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19th European Roundtable on Sustainable Consumption and Production – Circular Europe for Sustainability: Design, Production and Consumption

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The way to un-reparability? Insights from a quantitative analysis on long term statistics of repaired white goods and their failure causes

Electronic products constantly evolve generation wise towards more functionality, electronic integration, computational speed, while remaining or reducing physical dimensions. The price for the increasing functional density is assumed to be paid not at the beginning, but at the end, due to higher failure rates and decreased economic repairability leading to increasing amounts of electronic waste. Causes for shorter and longer lifetimes of electronic products became an interdisciplinary research area, referred to obsolescence research, which addresses this topic beyond the sole product focus towards societal and business interdependencies. The analysis aims to give quantitative insights on the evolution of repairability to drive the discussion from a practical product side. The quantitative analysis is based on more than 27000 data entries that where collected since 2002 within a German repair facility for small and large household equipment (focused product groups: washing machines, dish washers, fridges and dryers). The repair statistic comprises the product failure symptoms as described by consumers respectively non-professionals, the actual broken parts as well as the time series evolution of total repaired products, repair costs and duration. Though product categories slightly differ, results from the analysed data indicate general rising repair costs, increasing amount of total repaired devices while repair time per product decreased concurrently. Further studies towards cost effective repairability have been taken into account to validate the findings. Concluding on the overall analysis, further question have been risen towards the ongoing evolution of repairability: are newer products becoming easier to repair and are prices for repair on younger products rising and therefore not economically repairable?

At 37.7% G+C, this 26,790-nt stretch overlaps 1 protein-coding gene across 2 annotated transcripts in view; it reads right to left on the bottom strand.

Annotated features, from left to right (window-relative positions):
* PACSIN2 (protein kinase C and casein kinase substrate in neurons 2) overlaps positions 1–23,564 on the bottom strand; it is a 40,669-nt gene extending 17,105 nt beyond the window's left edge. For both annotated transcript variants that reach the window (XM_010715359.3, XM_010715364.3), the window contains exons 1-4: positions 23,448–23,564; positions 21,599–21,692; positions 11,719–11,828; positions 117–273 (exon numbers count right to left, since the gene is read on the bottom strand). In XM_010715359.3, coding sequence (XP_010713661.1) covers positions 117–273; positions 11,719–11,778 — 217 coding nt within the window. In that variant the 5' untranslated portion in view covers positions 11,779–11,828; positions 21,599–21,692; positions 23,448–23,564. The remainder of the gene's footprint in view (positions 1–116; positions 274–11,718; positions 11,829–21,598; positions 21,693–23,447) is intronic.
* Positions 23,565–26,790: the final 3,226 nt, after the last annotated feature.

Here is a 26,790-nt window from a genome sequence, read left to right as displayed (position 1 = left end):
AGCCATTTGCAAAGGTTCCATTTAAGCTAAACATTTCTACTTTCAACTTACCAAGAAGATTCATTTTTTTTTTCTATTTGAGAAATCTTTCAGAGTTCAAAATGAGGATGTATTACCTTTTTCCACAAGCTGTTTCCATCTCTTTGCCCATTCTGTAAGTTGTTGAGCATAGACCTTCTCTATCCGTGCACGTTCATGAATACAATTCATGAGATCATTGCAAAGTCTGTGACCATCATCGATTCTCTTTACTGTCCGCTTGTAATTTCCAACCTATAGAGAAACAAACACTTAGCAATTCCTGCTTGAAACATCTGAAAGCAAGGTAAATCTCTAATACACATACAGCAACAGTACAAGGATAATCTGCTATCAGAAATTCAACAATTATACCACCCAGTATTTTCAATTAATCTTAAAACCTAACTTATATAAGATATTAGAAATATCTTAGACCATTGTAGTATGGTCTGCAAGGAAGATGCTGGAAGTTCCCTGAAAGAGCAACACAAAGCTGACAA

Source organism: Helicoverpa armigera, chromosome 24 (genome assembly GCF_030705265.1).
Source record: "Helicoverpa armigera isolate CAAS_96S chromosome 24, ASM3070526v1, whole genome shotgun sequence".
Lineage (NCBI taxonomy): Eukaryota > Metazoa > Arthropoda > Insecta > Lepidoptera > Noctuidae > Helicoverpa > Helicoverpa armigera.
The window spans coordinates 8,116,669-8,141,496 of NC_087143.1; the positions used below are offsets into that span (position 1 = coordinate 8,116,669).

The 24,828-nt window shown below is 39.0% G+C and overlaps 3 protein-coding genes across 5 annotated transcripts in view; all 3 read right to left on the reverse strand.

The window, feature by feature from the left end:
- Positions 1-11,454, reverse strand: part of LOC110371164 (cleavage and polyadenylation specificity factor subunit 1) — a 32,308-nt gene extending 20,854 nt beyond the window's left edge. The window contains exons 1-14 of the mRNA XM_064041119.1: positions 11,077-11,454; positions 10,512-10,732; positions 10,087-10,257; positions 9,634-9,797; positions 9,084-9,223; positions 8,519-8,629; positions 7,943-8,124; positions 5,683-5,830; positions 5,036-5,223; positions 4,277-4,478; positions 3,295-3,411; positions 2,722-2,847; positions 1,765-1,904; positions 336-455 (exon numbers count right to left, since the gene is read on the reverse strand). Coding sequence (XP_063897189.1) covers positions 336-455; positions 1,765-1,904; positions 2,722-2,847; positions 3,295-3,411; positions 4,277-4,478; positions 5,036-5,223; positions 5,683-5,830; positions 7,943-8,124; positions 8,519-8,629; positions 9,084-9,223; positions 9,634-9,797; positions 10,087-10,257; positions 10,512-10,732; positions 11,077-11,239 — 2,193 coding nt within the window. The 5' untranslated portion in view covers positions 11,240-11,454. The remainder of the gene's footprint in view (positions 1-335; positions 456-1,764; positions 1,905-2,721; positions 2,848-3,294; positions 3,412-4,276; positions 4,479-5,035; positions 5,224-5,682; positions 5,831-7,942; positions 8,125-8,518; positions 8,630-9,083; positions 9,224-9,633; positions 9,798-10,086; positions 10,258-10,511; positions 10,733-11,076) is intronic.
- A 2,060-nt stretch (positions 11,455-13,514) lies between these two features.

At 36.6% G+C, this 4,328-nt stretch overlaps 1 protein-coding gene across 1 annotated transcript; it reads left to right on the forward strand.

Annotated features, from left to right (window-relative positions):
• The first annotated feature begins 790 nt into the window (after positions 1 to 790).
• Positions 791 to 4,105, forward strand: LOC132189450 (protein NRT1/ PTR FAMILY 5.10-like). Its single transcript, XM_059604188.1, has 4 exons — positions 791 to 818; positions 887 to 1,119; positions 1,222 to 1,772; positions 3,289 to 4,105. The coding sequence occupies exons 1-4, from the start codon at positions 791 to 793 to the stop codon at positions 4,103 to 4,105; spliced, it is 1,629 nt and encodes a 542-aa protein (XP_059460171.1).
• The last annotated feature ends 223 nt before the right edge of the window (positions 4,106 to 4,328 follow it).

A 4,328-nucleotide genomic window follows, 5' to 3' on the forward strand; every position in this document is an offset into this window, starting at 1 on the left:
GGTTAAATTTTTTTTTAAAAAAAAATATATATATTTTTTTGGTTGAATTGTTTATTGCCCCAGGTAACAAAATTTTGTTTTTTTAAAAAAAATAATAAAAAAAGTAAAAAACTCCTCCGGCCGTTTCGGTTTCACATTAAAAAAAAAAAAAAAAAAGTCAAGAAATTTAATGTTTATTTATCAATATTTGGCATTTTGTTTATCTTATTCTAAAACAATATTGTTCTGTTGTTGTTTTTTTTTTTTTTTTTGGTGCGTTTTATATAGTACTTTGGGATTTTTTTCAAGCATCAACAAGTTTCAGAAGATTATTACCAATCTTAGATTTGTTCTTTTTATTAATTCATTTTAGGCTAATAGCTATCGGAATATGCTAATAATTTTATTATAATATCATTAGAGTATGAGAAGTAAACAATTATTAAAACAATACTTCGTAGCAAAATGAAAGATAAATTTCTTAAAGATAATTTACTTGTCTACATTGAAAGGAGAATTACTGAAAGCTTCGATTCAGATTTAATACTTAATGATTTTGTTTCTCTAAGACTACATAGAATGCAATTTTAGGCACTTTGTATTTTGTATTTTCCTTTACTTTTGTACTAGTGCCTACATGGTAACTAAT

Eduard Wagner
TU Berlin
Germany

Janis Winzer
Fraunhofer IZM
Germany

Eric Poppe
Sustainum Consulting
Germany

 


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